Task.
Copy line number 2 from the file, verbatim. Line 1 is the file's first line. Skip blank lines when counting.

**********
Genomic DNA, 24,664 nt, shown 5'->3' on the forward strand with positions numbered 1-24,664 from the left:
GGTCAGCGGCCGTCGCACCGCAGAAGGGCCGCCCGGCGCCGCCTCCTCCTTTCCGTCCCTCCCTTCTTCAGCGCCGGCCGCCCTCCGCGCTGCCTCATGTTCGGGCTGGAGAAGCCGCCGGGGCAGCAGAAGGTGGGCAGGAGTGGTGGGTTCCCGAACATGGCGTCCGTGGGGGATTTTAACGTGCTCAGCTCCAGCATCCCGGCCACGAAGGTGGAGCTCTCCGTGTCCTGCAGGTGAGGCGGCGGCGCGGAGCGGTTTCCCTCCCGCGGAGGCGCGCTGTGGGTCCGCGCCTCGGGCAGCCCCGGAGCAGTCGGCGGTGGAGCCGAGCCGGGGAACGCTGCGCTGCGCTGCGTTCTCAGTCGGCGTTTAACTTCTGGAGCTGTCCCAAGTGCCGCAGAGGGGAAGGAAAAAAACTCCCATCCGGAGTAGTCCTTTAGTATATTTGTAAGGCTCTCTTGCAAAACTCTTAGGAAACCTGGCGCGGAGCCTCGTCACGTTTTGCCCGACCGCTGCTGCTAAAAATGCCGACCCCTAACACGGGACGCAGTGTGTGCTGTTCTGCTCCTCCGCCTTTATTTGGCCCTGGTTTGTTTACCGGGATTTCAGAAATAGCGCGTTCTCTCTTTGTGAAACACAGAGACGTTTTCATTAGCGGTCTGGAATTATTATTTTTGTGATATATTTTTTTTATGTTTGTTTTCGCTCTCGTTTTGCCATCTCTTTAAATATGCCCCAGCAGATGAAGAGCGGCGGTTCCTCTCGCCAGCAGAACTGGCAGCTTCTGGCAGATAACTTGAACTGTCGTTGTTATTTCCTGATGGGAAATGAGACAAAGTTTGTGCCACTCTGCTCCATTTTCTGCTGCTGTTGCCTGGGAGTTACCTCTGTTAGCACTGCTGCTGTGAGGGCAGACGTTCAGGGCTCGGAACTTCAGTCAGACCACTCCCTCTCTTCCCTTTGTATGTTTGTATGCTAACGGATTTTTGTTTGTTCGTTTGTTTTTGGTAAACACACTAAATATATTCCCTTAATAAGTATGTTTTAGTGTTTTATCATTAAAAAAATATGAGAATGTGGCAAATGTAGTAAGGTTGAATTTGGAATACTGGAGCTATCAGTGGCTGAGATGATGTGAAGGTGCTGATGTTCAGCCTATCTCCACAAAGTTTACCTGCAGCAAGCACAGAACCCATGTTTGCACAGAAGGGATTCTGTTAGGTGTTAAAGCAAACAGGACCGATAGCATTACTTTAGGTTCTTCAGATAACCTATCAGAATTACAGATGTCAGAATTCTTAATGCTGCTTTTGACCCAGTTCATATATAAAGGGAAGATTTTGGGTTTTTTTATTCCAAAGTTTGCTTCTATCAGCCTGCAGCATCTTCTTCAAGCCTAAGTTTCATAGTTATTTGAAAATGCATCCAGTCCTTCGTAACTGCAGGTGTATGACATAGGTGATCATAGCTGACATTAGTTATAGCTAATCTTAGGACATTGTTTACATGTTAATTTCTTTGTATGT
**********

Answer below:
GGTCAGCGGCCGTCGCACCGCAGAAGGGCCGCCCGGCGCCGCCTCCTCCTTTCCGTCCCTCCCTTCTTCAGCGCCGGCCGCCCTCCGCGCTGCCTCATGTTCGGGCTGGAGAAGCCGCCGGGGCAGCAGAAGGTGGGCAGGAGTGGTGGGTTCCCGAACATGGCGTCCGTGGGGGATTTTAACGTGCTCAGCTCCAGCATCCCGGCCACGAAGGTGGAGCTCTCCGTGTCCTGCAGGTGAGGCGGCGGCGCGGAGCGGTTTCCCTCCCGCGGAGGCGCGCTGTGGGTCCGCGCCTCGGGCAGCCCCGGAGCAGTCGGCGGTGGAGCCGAGCCGGGGAACGCTGCGCTGCGCTGCGTTCTCAGTCGGCGTTTAACTTCTGGAGCTGTCCCAAGTGCCGCAGAGGGGAAGGAAAAAAACTCCCATCCGGAGTAGTCCTTTAGTATATTTGTAAGGCTCTCTTGCAAAACTCTTAGGAAACCTGGCGCGGAGCCTCGTCACGTTTTGCCCGACCGCTGCTGCTAAAAATGCCGACCCCTAACACGGGACGCAGTGTGTGCTGTTCTGCTCCTCCGCCTTTATTTGGCCCTGGTTTGTTTACCGGGATTTCAGAAATAGCGCGTTCTCTCTTTGTGAAACACAGAGACGTTTTCATTAGCGGTCTGGAATTATTATTTTTGTGATATATTTTTTTTATGTTTGTTTTCGCTCTCGTTTTGCCATCTCTTTAAATATGCCCCAGCAGATGAAGAGCGGCGGTTCCTCTCGCCAGCAGAACTGGCAGCTTCTGGCAGATAACTTGAACTGTCGTTGTTATTTCCTGATGGGAAATGAGACAAAGTTTGTGCCACTCTGCTCCATTTTCTGCTGCTGTTGCCTGGGAGTTACCTCTGTTAGCACTGCTGCTGTGAGGGCAGACGTTCAGGGCTCGGAACTTCAGTCAGACCACTCCCTCTCTTCCCTTTGTATGTTTGTATGCTAACGGATTTTTGTTTGTTCGTTTGTTTTTGGTAAACACACTAAATATATTCCCTTAATAAGTATGTTTTAGTGTTTTATCATTAAAAAAATATGAGAATGTGGCAAATGTAGTAAGGTTGAATTTGGAATACTGGAGCTATCAGTGGCTGAGATGATGTGAAGGTGCTGATGTTCAGCCTATCTCCACAAAGTTTACCTGCAGCAAGCACAGAACCCATGTTTGCACAGAAGGGATTCTGTTAGGTGTTAAAGCAAACAGGACCGATAGCATTACTTTAGGTTCTTCAGATAACCTATCAGAATTACAGATGTCAGAATTCTTAATGCTGCTTTTGACCCAGTTCATATATAAAGGGAAGATTTTGGGTTTTTTTATTCCAAAGTTTGCTTCTATCAGCCTGCAGCATCTTCTTCAAGCCTAAGTTTCATAGTTATTTGAAAATGCATCCAGTCCTTCGTAACTGCAGGTGTATGACATAGGTGATCATAGCTGACATTAGTTATAGCTAATCTTAGGACATTGTTTACATGTTAATTTCTTTGTATGT